30. Charles_Beauchemin

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  31. Disrop

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    I think it's a great fit
     
  32. SamFZGames

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    Quite possibly, yeah. We needed a change in CPUs for computers to move forward. Windows 10 for ARM has issues, for sure, but I'd say it's not Microsoft or Windows' fault, it's the lack of developer support. With Apple changing their entire lineup to ARM, developers will be forced to support it if they want to continue doing business, and my hope is that in the process they will also update to support ARM versions of Windows while they do it, and then everybody wins.

    It's happened a lot with Apple in the past - In a way they 'take one for the team', for example choosing to nix flash support when making the iPad mean that web developers finally moved on from it and other laptops and mobile devices benefited from it too. They always get criticised for it but it always moves things forwards.
     
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  33. Joe-Censored

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    What does this statement even mean? In the past few years CPU performance for desktop computers has been moving forward at a more accelerated rate than it has in the previous 15 years. That's thanks to AMD, not Apple. Even though the instruction sets from older CPU designs are carried over, the internal workings of today's CPU's are nothing like the CPU's where the instruction sets first appeared, so there is "change in CPUs" already happening all the time.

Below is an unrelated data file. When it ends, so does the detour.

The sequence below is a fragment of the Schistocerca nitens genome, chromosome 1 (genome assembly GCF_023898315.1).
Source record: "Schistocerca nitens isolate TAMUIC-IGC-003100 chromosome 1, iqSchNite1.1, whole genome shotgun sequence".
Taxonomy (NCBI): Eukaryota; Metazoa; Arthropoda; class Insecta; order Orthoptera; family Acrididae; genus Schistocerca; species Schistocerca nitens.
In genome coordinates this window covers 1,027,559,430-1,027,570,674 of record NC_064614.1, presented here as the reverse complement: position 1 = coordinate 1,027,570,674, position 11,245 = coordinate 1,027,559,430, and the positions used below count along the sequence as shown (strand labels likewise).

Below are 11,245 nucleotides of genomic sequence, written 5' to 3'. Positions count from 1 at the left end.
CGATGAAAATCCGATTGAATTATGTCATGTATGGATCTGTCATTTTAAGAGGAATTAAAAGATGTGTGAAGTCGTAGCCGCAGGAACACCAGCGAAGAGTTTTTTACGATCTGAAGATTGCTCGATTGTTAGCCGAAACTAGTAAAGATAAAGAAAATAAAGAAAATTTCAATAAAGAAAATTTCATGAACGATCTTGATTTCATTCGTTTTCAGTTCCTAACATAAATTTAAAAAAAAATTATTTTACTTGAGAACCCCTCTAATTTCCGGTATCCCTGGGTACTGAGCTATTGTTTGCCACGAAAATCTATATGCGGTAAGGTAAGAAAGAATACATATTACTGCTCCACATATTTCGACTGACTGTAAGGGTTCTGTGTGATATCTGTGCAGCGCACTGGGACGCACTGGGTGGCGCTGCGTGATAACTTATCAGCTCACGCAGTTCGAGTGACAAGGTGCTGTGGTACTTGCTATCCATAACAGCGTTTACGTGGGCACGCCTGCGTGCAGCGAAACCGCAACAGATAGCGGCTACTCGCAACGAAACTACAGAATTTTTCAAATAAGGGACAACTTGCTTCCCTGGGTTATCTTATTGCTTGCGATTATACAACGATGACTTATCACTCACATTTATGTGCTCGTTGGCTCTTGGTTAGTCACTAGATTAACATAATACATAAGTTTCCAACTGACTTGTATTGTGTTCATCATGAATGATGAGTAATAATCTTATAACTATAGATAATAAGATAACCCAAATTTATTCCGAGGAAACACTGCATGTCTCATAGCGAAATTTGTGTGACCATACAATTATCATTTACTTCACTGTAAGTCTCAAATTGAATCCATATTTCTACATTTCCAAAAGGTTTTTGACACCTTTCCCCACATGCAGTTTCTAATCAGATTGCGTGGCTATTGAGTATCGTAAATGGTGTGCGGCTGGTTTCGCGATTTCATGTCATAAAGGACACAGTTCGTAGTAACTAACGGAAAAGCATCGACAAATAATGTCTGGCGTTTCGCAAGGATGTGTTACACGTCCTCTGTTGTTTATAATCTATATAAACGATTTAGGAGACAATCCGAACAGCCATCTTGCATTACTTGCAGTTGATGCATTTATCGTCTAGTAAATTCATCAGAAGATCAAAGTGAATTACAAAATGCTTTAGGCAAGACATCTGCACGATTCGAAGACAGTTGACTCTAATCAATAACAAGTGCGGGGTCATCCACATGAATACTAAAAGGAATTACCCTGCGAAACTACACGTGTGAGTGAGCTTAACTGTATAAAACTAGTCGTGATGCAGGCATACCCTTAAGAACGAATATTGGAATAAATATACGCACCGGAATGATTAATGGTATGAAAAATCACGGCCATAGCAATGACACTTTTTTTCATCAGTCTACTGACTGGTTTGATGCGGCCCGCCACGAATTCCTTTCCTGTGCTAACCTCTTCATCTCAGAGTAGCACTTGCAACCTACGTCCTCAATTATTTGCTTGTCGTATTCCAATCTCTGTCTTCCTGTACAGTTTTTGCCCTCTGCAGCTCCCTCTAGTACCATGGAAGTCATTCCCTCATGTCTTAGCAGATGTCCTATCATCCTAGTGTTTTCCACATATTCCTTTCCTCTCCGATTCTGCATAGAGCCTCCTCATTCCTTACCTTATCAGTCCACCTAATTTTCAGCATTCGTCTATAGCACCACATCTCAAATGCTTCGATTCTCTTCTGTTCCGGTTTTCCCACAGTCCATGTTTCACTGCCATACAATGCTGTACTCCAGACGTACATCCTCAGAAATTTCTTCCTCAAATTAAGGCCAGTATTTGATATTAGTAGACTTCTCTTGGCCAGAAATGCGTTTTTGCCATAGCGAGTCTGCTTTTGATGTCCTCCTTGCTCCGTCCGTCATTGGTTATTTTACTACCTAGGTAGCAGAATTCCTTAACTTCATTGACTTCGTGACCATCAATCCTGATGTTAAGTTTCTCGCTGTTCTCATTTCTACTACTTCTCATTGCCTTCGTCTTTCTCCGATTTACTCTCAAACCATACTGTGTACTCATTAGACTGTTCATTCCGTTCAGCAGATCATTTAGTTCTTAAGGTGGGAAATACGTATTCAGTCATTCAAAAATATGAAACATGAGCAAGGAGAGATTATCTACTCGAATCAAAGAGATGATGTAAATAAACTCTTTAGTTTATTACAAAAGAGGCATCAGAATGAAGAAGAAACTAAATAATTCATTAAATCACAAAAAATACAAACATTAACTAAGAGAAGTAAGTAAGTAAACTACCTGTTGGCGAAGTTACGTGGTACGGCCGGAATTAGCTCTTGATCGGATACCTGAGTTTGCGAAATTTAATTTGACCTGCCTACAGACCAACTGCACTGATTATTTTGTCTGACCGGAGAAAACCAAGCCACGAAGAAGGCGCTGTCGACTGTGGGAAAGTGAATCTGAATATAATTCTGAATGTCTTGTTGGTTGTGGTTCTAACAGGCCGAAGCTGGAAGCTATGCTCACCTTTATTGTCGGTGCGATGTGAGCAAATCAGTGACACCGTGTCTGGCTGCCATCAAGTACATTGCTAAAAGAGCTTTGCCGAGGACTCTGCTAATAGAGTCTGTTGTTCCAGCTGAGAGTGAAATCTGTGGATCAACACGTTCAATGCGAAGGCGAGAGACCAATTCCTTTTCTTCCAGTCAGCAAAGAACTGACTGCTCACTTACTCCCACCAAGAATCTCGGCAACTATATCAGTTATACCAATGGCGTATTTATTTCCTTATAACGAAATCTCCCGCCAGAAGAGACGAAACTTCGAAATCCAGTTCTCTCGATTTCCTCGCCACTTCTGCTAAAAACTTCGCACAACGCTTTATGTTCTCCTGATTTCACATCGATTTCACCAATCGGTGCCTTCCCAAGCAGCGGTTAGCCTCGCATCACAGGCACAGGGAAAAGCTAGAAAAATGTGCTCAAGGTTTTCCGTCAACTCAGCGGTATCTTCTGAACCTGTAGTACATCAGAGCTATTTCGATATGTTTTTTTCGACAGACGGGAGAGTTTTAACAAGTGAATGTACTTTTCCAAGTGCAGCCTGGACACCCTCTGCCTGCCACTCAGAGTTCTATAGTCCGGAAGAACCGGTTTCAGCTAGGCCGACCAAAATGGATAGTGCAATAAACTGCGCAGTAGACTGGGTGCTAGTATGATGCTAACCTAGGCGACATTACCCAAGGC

I don't see how "everybody wins". Apple is making this move to get away from a fractured ecosystem of different CPU architectures, and to save paying Intel money for their products. Pushing Windows ARM accomplishes the opposite, by itself creating a fractured Windows environment of multiple CPU architectures where effectively none exists today. While Microsoft does make their own computers, they would be buying their CPU's from someone else regardless of what architecture they use, so Microsoft making such a push wouldn't give the company the benefit of in house development of the SoC that Apple will be seeing.